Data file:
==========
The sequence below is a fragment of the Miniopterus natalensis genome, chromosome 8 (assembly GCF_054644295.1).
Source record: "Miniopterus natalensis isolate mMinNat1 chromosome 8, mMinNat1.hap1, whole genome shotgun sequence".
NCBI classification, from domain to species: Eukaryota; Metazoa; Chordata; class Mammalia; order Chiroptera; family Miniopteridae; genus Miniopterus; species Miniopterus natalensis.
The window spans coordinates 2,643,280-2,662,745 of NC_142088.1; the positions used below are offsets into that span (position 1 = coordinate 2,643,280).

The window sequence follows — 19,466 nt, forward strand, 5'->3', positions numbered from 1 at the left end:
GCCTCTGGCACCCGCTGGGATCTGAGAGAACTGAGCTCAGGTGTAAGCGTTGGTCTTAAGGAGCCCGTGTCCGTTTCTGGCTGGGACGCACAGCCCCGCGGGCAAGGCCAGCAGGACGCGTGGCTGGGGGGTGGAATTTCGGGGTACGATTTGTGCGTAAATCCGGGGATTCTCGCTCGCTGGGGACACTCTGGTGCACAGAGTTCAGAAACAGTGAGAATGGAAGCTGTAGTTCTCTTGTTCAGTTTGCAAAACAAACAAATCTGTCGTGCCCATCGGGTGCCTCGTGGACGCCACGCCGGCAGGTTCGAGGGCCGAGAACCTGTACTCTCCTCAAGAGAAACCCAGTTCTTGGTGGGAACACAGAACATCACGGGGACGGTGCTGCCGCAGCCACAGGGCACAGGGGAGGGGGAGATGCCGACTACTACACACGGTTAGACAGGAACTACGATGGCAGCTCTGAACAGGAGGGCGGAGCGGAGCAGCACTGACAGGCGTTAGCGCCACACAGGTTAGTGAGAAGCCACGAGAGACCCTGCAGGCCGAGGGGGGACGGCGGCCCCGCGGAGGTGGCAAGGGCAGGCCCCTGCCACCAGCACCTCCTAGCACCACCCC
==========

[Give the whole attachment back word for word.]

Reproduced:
The sequence below is a fragment of the Miniopterus natalensis genome, chromosome 8 (assembly GCF_054644295.1).
Source record: "Miniopterus natalensis isolate mMinNat1 chromosome 8, mMinNat1.hap1, whole genome shotgun sequence".
NCBI classification, from domain to species: Eukaryota; Metazoa; Chordata; class Mammalia; order Chiroptera; family Miniopteridae; genus Miniopterus; species Miniopterus natalensis.
The window spans coordinates 2,643,280-2,662,745 of NC_142088.1; the positions used below are offsets into that span (position 1 = coordinate 2,643,280).

The window sequence follows — 19,466 nt, forward strand, 5'->3', positions numbered from 1 at the left end:
GCCTCTGGCACCCGCTGGGATCTGAGAGAACTGAGCTCAGGTGTAAGCGTTGGTCTTAAGGAGCCCGTGTCCGTTTCTGGCTGGGACGCACAGCCCCGCGGGCAAGGCCAGCAGGACGCGTGGCTGGGGGGTGGAATTTCGGGGTACGATTTGTGCGTAAATCCGGGGATTCTCGCTCGCTGGGGACACTCTGGTGCACAGAGTTCAGAAACAGTGAGAATGGAAGCTGTAGTTCTCTTGTTCAGTTTGCAAAACAAACAAATCTGTCGTGCCCATCGGGTGCCTCGTGGACGCCACGCCGGCAGGTTCGAGGGCCGAGAACCTGTACTCTCCTCAAGAGAAACCCAGTTCTTGGTGGGAACACAGAACATCACGGGGACGGTGCTGCCGCAGCCACAGGGCACAGGGGAGGGGGAGATGCCGACTACTACACACGGTTAGACAGGAACTACGATGGCAGCTCTGAACAGGAGGGCGGAGCGGAGCAGCACTGACAGGCGTTAGCGCCACACAGGTTAGTGAGAAGCCACGAGAGACCCTGCAGGCCGAGGGGGGACGGCGGCCCCGCGGAGGTGGCAAGGGCAGGCCCCTGCCACCAGCACCTCCTAGCACCACCCC